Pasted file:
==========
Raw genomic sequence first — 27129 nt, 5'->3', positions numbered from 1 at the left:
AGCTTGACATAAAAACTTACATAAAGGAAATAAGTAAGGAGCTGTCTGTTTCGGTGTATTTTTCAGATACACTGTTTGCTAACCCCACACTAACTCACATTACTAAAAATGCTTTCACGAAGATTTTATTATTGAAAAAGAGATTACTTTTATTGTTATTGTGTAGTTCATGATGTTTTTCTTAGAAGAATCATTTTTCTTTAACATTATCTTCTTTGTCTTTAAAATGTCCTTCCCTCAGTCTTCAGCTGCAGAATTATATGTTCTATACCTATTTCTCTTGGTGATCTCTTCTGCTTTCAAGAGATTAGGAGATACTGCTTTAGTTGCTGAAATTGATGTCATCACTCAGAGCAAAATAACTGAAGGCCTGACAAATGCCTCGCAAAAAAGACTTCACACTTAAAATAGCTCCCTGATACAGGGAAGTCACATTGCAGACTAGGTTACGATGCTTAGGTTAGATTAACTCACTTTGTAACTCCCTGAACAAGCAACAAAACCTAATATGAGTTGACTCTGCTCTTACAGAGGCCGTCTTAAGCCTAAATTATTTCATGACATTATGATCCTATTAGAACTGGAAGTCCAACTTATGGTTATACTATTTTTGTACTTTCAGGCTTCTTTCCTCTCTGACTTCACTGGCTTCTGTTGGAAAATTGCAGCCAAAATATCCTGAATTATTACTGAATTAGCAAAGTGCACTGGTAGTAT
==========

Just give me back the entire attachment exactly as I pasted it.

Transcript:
Raw genomic sequence first — 27129 nt, 5'->3', positions numbered from 1 at the left:
AGCTTGACATAAAAACTTACATAAAGGAAATAAGTAAGGAGCTGTCTGTTTCGGTGTATTTTTCAGATACACTGTTTGCTAACCCCACACTAACTCACATTACTAAAAATGCTTTCACGAAGATTTTATTATTGAAAAAGAGATTACTTTTATTGTTATTGTGTAGTTCATGATGTTTTTCTTAGAAGAATCATTTTTCTTTAACATTATCTTCTTTGTCTTTAAAATGTCCTTCCCTCAGTCTTCAGCTGCAGAATTATATGTTCTATACCTATTTCTCTTGGTGATCTCTTCTGCTTTCAAGAGATTAGGAGATACTGCTTTAGTTGCTGAAATTGATGTCATCACTCAGAGCAAAATAACTGAAGGCCTGACAAATGCCTCGCAAAAAAGACTTCACACTTAAAATAGCTCCCTGATACAGGGAAGTCACATTGCAGACTAGGTTACGATGCTTAGGTTAGATTAACTCACTTTGTAACTCCCTGAACAAGCAACAAAACCTAATATGAGTTGACTCTGCTCTTACAGAGGCCGTCTTAAGCCTAAATTATTTCATGACATTATGATCCTATTAGAACTGGAAGTCCAACTTATGGTTATACTATTTTTGTACTTTCAGGCTTCTTTCCTCTCTGACTTCACTGGCTTCTGTTGGAAAATTGCAGCCAAAATATCCTGAATTATTACTGAATTAGCAAAGTGCACTGGTAGTAT